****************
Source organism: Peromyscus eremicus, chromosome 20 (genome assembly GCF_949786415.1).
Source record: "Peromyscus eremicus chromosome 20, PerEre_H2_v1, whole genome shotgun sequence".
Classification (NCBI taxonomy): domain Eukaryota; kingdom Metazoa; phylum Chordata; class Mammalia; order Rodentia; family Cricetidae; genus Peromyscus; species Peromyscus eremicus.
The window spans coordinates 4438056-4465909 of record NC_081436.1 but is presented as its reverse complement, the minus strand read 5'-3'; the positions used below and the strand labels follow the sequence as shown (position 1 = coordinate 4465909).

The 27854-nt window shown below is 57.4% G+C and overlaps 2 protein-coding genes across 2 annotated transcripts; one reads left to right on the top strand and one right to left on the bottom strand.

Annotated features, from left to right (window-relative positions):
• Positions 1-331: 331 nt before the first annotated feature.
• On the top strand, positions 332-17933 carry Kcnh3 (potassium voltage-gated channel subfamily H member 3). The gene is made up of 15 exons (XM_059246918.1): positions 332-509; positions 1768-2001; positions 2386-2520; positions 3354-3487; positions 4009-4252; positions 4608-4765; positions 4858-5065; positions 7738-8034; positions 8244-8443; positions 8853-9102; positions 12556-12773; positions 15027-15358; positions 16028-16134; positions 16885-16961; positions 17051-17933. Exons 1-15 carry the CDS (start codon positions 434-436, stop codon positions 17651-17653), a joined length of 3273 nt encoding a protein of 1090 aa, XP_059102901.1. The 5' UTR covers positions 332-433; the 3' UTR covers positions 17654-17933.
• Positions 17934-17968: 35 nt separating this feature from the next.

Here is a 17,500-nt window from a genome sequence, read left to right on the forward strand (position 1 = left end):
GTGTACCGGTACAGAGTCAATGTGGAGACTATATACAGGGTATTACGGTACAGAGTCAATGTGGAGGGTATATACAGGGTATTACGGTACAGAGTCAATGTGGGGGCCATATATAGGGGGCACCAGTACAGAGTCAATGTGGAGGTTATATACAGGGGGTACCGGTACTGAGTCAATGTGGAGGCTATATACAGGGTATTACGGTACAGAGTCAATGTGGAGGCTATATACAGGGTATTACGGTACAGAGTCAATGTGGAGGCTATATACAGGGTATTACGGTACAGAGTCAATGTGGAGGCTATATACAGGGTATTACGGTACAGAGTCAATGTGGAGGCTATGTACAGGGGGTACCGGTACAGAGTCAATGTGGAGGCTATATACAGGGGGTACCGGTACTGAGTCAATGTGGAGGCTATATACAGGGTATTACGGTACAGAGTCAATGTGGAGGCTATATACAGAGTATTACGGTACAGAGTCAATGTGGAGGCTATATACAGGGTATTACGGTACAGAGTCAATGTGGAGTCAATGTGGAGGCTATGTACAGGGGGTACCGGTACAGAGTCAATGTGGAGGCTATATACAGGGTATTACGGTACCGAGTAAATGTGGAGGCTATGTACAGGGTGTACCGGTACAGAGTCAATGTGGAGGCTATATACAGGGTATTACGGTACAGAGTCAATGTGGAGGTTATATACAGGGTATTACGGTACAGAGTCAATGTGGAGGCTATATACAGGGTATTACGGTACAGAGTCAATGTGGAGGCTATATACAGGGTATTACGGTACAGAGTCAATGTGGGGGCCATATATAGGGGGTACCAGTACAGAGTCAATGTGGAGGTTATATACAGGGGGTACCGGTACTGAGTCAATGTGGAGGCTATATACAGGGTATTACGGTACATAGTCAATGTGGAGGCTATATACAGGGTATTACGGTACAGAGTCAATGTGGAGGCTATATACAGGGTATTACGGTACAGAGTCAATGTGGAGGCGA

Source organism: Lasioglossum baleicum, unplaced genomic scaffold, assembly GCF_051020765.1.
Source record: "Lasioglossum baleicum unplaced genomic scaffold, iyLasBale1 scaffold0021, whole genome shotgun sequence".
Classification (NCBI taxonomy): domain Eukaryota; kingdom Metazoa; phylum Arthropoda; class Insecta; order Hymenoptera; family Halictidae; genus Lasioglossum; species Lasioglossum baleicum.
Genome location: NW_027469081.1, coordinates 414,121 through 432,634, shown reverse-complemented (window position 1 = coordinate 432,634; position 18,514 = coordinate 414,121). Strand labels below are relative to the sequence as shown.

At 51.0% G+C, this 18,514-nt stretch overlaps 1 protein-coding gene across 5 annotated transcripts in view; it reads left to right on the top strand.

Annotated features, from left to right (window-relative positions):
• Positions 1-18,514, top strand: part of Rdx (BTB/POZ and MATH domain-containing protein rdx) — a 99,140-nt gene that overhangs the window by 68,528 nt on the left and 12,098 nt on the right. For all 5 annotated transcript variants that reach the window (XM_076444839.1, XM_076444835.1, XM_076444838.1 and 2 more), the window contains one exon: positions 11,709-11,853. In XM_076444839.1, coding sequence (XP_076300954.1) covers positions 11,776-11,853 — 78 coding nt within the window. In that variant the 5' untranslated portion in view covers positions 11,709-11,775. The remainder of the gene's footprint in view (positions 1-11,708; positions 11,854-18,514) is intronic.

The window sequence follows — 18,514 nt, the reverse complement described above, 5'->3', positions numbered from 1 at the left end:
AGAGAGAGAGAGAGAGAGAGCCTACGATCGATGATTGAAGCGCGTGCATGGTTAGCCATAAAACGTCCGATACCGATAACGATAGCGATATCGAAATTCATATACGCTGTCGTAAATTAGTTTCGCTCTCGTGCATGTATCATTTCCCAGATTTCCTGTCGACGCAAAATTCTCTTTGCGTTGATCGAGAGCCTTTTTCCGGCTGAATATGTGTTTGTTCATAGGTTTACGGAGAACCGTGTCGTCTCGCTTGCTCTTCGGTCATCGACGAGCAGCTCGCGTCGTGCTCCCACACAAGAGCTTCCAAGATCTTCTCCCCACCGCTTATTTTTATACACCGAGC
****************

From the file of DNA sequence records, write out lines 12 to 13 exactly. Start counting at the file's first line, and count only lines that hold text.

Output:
Source organism: Lasioglossum baleicum, unplaced genomic scaffold, assembly GCF_051020765.1.
Source record: "Lasioglossum baleicum unplaced genomic scaffold, iyLasBale1 scaffold0021, whole genome shotgun sequence".